The undated papers and fragments appear at the end of the collection and include eight letters and fragments written by Hancock as well as five letters from Caroline Dod. These appear to date from the Civil War period. One fragment was written on the reverse side of a table of contents from the 8th volume of Connop Thirlwall's History of Greece.

Other postwar material in the series includes the following three items:
  • A January 3, 1866, letter of reference from Robert Dale Owen, a friend of Dr. Henry Child, stating that the "bearer of this, Miss Cornelia Hancock…is about to visit the South, there to aid in the education of the children of freedmen," and giving a glowing account of Hancock's merits.
  • An August 27, 1890, letter from Caroline B. Dod, in which she reflected on the death of her son and expressed continuing gratitude for Hancock's sympathy during his final hours. The letter is accompanied by its original envelope, which was used by a later owner of the material to house Robert Owen's letter of reference for Cornelia Hancock (January 3, 1866) and an undated Swarthmore Library ticket with manuscript biographical notes on Owen.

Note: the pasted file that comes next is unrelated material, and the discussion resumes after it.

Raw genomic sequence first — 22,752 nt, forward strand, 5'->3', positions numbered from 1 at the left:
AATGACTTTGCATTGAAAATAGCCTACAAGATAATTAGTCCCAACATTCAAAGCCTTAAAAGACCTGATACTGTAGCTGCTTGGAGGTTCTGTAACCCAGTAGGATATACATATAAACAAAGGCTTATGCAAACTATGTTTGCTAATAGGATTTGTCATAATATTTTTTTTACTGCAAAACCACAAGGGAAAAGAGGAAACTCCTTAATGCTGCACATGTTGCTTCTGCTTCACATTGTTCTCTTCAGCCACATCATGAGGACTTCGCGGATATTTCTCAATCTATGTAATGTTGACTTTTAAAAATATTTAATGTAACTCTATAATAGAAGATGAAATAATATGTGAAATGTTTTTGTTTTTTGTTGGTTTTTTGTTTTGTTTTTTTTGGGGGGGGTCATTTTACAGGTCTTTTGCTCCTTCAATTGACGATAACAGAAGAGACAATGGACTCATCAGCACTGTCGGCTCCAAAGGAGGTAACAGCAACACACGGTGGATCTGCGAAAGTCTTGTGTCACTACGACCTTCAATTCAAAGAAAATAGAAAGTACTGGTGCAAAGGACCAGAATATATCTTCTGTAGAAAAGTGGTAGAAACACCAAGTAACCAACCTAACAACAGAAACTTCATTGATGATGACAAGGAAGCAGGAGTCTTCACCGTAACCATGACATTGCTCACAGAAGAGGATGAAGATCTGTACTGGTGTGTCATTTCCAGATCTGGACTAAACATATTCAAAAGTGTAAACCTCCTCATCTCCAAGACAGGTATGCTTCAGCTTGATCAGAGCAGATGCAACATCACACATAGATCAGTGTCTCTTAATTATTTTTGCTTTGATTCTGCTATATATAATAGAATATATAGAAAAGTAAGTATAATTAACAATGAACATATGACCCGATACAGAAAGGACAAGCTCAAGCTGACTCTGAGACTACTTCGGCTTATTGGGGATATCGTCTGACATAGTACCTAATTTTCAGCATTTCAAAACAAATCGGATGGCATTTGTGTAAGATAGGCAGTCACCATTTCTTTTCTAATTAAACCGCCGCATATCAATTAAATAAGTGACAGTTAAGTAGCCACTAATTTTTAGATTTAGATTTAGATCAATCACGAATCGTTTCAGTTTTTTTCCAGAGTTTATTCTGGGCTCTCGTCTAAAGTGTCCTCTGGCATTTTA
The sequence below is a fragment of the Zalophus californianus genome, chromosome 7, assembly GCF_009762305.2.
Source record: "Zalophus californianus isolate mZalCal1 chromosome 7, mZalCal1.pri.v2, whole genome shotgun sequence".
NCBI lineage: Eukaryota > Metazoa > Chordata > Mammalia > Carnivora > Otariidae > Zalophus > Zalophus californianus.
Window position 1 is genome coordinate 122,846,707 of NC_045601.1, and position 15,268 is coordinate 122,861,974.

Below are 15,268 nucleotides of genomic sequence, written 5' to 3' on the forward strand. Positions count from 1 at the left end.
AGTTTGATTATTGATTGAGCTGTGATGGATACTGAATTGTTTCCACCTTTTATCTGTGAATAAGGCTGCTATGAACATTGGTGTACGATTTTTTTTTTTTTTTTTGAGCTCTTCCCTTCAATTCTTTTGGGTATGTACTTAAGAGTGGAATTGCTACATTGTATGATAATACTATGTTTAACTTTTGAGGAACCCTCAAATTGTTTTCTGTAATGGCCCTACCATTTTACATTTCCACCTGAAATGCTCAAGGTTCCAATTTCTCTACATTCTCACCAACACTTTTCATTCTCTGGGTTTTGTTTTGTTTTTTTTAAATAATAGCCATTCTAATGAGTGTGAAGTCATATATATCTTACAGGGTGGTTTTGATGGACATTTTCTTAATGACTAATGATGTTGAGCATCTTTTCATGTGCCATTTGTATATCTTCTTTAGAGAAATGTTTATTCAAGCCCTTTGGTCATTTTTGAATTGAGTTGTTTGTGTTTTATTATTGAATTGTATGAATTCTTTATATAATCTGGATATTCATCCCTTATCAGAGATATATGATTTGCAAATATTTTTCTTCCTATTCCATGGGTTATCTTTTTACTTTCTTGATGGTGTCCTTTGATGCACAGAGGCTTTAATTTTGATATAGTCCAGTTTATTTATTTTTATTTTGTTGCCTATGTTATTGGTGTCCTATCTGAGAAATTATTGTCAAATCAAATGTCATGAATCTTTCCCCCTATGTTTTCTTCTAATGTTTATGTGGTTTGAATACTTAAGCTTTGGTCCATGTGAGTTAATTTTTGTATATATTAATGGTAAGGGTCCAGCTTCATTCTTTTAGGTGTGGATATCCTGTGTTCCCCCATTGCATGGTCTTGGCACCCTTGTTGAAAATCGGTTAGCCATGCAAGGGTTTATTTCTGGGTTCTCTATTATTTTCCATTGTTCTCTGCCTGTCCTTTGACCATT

• An April 25, 1892, letter from S. B. Dod to Cornelia Hancock, in which he explained that his mother had left Hancock a legacy in her will as a token of "her appreciation of your great kindness to my brother Charlie."
The series includes three additional items, interfiled chronologically. These include:
  • January 8, 1864: A pass authorizing Ellen Child and one friend to travel "over Chain and Aqueduct Bridges and Alexandria Ferry, within the lines of the Fortifications"
  • January 12, 1864: A pass authorizing "Miss C. Hancock team, driver, and Contrabands to Arlington Va and return."